The Pyro Op gave the safety briefing covering both rocket and environmental hazards at 0900-hours to the 79 participants.  The predicted time to impact if the recovery system failed was 89-seconds.  Everyone then got under cover in the bunker and final instrumentation checks were conducted.  The igniter was inserted at 0913-hours and the vehicle launched at approximately 0922-hours.  The ignition was prompt and the flight looked normal.  Telemetry was lost during the flight.

High angle view from the north of the launch of Jawbone.

Some interesting facts about Jawbone:  The predicted altitude was about 34,000-feet.  It used their older propellant.  It was reported the motor had about 40-lbs of propellant.  This contrasted with the 100+ pounds that was reported on the Standard Record Form (SRF).  The igniter had a total of 33-grams of igniter composition of which 24-grams was powder and the rest was strips of propellant.  The igniter composition was the same AP/HTPB propellant as the motor.  The free volume of the motor was reported to be 114-cubic inches. The outer diameter was 6-inches.

Jawbone was recovered late in the afternoon.  The data recording system was working and to be downloaded and analyzed when the team returned to USC.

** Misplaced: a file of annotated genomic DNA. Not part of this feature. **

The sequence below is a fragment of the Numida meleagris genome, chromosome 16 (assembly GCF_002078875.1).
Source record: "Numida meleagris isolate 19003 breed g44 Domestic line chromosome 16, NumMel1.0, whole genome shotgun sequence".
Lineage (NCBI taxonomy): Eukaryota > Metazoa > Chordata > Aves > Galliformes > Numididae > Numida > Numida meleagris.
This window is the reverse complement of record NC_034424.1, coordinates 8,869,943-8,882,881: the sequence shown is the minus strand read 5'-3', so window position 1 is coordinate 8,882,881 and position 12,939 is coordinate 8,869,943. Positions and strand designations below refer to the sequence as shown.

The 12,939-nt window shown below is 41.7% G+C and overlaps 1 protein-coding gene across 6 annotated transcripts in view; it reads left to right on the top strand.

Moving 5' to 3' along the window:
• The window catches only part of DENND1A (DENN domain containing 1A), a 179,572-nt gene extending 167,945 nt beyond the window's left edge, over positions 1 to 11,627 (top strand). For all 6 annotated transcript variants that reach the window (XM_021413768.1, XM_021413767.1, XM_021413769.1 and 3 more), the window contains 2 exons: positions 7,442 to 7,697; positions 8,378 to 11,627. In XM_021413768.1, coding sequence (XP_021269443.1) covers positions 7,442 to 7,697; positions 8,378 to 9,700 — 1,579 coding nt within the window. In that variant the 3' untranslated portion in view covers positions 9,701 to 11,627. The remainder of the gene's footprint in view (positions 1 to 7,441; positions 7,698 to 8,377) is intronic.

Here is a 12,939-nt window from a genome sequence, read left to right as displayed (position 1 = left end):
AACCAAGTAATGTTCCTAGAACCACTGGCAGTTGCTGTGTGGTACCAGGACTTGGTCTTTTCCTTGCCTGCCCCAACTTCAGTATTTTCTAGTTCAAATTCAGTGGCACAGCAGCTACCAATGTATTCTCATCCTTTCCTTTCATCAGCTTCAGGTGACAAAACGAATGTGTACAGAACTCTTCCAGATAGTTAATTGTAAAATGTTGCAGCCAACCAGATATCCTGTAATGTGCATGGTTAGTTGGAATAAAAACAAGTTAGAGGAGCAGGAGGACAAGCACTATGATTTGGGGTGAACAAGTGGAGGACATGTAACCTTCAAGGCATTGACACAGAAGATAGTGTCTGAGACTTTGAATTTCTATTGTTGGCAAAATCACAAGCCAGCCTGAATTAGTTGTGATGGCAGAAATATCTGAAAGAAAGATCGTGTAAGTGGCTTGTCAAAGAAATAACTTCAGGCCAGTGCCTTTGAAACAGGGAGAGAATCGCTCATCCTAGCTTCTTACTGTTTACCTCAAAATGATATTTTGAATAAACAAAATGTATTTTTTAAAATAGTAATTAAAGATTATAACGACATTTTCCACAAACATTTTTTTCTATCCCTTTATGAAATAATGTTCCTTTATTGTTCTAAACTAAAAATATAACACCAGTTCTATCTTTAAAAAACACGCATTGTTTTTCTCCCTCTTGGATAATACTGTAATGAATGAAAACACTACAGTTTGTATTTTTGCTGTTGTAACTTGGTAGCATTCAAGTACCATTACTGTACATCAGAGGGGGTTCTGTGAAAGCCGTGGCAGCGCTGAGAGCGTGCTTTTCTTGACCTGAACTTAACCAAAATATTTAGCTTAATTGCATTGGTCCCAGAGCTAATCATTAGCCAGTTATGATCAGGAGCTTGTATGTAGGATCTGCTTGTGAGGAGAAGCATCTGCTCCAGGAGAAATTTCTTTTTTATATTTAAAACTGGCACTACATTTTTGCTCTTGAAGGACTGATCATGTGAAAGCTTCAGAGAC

Further details on the event were provided by Jeremy Struhl of USC RPL:

USCRPL successfully launched and recovered Jawbone on Saturday, April 23rd, 2022. The vehicle reached an apogee of 41,300 feet above ground level (AGL), a maximum speed of Mach 1.717, and a peak acceleration of 7.266 G’s.

Infrared camera view of the Jawbone launch from the RRS MTA, 04/23/2022

Jawbone saw multiple new systems in avionics and recovery. First, the avionics unit on Jawbone received a number of upgrades. First flown on CTRL+V, USC RPL’s custom pancake-style PCB stack conforms around the nosecone deployment CO2 canister, allowing more space in the nosecone. The system featured a new custom battery charging and management PCB to prolong pad standby time. Additionally, this was our first flight of the Lightspeed Rangefinder, an in-house designed and built tracking unit that used four ground stations positioned around the launch site to triangulate the position of Jawbone following its flight. This positional data proved valuable during the post-flight recovery of the vehicle.

Fish-eye lens view of deployment at 41,000 feet
Another view of the spent booster stage.
View from within the booster during deploymemt, nosecone in view

The Jawbone recovery system featured a next-generation design with improvements from the prior rocket ”CTRL+V “ dual deployment recovery system used in that flight. Using a connector and extension wire running along the forward shock cord segment, USC RPL’s custom avionics unit attempted to control the active deployment of the main parachute when the vehicle reached a decent altitude of approximately 5,000 feet. Unfortunately, the recovery system experienced a partial failure resulting in the main parachute failing to open. The drogue parachute was still successfully deployed, so the vehicle was recovered intact. The main parachute, which was constrained using a Tender Descender, was never deployed due to unexpected loads during nosecone deployment disconnecting the cable attached to the Tender Descender.